‘Glass cockpit system’ – though a term likely not familiar to sailors – was chosen by Volvo Penta to describe a new driveline and navigation display system, which they say changes the design of the boat driver’s environment from scratch. Basically, ‘glass cockpit’, as understood by aviators, features a large LCD or LED electronic instrument display on a single screen that can be adjusted to show information of interest from flight management systems; a development designed to allow pilots to put their focus on only the most pertinent information rather than on numerous mechanically linked dials and gauges. This is the concept Volvo Penta has developed and ‘sailorized’ in conjunction with Garmin International’s marine business segment.Volvo Penta Glass Cockpit Information & Control System: Rendering courtesy of Volvo Penta
Offered in 8-inch, 12-inch and 15-inch multi-function display or a 15-inch, 17-inch and 19... [More]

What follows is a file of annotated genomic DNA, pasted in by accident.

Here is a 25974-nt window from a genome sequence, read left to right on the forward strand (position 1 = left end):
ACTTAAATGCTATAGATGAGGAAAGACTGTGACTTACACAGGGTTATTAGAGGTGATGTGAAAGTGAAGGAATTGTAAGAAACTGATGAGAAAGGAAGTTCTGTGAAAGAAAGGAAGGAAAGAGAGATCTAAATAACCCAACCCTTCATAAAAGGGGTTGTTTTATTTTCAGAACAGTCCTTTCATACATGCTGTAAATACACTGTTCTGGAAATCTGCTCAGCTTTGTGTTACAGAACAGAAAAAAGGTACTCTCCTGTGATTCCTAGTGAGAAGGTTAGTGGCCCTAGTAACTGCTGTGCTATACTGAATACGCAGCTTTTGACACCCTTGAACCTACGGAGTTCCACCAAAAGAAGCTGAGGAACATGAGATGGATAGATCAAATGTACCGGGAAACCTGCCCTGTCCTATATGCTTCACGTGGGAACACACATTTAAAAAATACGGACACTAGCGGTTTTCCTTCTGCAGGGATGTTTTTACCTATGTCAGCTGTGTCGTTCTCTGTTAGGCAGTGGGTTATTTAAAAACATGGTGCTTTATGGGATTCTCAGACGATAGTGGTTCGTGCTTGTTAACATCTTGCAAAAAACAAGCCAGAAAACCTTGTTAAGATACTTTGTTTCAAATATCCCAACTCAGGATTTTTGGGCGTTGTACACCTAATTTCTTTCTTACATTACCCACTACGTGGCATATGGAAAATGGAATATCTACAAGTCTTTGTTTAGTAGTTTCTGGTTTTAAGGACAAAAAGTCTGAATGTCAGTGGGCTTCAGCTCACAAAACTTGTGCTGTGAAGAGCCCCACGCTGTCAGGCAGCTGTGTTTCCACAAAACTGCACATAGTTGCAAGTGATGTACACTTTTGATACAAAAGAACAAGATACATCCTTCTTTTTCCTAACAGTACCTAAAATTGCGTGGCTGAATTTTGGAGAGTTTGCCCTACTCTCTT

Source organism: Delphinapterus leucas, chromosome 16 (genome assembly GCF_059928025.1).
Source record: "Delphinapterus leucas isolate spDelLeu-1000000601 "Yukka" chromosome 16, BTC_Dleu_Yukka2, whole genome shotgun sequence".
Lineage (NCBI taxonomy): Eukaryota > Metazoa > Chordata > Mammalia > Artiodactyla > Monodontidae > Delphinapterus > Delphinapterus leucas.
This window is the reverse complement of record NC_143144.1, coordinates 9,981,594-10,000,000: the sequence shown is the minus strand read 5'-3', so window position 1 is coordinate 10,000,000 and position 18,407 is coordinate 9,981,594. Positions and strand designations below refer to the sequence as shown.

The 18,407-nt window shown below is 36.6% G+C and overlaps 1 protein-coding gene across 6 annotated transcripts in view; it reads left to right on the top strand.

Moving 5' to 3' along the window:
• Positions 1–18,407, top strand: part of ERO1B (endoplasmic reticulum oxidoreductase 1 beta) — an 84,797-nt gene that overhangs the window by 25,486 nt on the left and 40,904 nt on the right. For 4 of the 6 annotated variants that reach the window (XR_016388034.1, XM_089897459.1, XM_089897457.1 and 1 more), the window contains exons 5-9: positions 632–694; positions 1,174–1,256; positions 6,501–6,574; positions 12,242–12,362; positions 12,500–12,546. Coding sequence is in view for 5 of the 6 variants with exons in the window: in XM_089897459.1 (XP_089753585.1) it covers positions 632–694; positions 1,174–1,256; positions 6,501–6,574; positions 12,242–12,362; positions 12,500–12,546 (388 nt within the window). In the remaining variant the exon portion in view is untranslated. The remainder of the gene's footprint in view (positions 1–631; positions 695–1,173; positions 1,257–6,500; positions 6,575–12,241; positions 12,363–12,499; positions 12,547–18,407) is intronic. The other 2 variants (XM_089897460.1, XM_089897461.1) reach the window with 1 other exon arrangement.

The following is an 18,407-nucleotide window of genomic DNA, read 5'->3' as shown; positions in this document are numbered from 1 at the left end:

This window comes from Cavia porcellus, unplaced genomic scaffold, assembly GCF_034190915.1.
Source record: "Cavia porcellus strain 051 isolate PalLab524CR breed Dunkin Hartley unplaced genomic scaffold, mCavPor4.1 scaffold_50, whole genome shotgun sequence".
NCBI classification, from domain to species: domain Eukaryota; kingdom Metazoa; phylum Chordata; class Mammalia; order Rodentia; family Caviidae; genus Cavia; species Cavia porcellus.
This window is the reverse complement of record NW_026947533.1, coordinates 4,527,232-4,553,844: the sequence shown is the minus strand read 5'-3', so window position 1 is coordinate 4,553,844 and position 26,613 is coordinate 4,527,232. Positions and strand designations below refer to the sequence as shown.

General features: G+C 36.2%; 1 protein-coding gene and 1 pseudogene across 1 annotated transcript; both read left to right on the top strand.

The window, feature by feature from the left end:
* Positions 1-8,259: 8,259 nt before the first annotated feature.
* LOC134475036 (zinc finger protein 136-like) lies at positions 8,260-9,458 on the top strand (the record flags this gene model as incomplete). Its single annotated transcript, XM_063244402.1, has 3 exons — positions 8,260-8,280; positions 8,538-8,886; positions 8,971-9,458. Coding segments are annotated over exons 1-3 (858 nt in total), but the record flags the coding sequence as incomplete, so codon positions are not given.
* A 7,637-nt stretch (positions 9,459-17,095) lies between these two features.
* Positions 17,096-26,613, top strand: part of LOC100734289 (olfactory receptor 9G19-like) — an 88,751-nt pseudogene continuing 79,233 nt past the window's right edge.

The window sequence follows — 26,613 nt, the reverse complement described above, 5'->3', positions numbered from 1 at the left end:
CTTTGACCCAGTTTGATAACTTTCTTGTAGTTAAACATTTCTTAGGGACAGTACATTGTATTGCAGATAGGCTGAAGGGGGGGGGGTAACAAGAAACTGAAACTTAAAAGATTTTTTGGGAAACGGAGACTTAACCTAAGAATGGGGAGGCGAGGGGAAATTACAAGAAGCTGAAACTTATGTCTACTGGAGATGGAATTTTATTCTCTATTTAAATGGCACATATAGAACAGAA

DP systems have become increasingly complex in their configurations and in their operation aince they were introduced some 50 years ago; sensors have become more sophisticated, there are more of them and the same level of increased complexity applies to the electrical and propulsion systems. GE Power Conversion decided to simplify things and save fuel on occasion, with their new DP control station.The computer control at the heart of a ship’s positioning system has also become more sophisticated, but the basic principle of DP remains the same: to hold position with a computer system that takes signals from a range of sensors to sense environment, heading, position and attitude and then issues commands to thrusters and propellers. Overall, it is in charge of the complex processes of maintaining a ship on station, a process that needs a high level of system automation so that a single operator can manage the vessel.
New DP Control Station: Image credit GE Power Conversion